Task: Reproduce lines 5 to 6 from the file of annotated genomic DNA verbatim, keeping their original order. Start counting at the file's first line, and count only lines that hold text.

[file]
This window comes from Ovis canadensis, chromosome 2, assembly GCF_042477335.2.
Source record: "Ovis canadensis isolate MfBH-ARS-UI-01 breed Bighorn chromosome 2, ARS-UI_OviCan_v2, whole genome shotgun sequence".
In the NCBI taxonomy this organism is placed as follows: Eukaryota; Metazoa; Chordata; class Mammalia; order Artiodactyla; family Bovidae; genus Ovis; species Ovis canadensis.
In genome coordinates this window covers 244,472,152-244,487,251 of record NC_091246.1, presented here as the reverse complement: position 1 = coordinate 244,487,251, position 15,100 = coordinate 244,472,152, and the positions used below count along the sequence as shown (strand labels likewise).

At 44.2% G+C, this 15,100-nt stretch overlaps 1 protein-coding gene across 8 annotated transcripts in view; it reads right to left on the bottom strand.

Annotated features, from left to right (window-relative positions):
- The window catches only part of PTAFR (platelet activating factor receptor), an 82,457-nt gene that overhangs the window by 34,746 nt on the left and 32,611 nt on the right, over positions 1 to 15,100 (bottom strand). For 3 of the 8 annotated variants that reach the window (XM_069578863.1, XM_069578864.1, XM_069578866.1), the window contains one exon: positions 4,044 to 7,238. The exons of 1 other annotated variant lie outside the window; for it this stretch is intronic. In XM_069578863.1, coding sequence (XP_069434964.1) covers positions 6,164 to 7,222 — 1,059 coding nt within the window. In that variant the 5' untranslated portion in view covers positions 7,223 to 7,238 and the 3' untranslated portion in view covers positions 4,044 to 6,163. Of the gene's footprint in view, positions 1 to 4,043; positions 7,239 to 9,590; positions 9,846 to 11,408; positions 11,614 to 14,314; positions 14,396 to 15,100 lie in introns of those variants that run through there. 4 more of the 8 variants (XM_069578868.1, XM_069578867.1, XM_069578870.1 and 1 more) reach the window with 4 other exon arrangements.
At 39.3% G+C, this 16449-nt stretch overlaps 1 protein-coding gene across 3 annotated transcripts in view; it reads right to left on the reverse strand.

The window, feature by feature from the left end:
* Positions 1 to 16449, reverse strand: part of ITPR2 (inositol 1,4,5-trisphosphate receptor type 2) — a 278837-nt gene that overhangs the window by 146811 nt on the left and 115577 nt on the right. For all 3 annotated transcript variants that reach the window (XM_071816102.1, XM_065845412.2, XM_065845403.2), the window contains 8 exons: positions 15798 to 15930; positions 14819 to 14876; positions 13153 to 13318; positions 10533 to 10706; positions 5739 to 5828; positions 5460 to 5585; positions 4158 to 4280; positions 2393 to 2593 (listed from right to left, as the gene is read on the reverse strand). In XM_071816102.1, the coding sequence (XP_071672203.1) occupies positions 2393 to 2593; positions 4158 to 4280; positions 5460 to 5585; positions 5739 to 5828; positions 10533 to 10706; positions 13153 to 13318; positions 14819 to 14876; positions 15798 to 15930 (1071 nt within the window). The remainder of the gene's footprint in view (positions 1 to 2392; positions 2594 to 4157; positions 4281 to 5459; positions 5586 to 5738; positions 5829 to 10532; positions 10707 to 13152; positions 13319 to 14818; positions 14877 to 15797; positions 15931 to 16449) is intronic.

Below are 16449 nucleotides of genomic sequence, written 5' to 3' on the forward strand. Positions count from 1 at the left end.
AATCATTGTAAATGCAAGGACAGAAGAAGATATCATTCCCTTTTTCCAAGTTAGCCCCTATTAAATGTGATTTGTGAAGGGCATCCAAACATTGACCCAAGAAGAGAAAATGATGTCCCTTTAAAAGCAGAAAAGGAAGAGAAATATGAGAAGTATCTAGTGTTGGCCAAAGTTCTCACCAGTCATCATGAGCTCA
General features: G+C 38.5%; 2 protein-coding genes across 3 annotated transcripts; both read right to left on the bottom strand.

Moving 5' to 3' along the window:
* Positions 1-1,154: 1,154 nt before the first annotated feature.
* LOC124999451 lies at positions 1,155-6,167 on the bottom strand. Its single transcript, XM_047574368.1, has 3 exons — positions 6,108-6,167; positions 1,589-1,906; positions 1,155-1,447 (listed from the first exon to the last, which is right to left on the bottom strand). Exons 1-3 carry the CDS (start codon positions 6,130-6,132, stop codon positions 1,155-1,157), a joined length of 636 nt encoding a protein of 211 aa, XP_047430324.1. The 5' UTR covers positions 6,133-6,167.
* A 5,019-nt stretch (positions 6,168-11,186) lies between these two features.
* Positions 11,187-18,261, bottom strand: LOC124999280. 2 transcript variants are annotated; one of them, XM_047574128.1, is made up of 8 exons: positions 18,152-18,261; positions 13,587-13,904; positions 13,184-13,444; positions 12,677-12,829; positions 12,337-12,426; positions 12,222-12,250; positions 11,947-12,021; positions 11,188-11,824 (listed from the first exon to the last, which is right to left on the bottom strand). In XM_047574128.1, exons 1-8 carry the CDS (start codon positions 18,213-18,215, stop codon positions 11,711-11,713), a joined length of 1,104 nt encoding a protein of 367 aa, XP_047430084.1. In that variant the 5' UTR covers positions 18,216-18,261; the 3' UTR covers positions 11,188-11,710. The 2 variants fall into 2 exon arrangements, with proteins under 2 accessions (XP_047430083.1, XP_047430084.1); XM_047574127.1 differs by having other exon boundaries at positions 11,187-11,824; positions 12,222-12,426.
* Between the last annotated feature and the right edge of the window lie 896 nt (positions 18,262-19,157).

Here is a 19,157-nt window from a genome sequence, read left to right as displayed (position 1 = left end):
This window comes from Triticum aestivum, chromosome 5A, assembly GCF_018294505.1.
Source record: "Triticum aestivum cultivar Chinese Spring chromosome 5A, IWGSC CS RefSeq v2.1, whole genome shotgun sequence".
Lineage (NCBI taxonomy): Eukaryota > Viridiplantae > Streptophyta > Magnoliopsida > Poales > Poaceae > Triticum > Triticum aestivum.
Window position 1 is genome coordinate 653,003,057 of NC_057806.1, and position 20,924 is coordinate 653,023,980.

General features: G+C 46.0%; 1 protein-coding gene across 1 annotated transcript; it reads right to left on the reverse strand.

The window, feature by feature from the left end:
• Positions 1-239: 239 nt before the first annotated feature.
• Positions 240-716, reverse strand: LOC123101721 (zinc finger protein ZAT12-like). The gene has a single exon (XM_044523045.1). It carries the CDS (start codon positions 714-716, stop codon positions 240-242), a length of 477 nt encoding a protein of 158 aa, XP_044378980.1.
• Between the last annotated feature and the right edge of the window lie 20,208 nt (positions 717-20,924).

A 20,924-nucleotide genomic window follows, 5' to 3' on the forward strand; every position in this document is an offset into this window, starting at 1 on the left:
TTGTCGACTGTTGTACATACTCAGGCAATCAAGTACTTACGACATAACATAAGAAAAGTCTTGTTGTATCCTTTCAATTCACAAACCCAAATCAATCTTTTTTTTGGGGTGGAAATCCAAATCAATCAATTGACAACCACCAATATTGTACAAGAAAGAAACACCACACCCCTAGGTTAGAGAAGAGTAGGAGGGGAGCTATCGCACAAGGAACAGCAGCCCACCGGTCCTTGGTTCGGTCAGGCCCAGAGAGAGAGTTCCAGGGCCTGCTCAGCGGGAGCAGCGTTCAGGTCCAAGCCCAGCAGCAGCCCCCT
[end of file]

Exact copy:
At 44.2% G+C, this 15,100-nt stretch overlaps 1 protein-coding gene across 8 annotated transcripts in view; it reads right to left on the bottom strand.

Annotated features, from left to right (window-relative positions):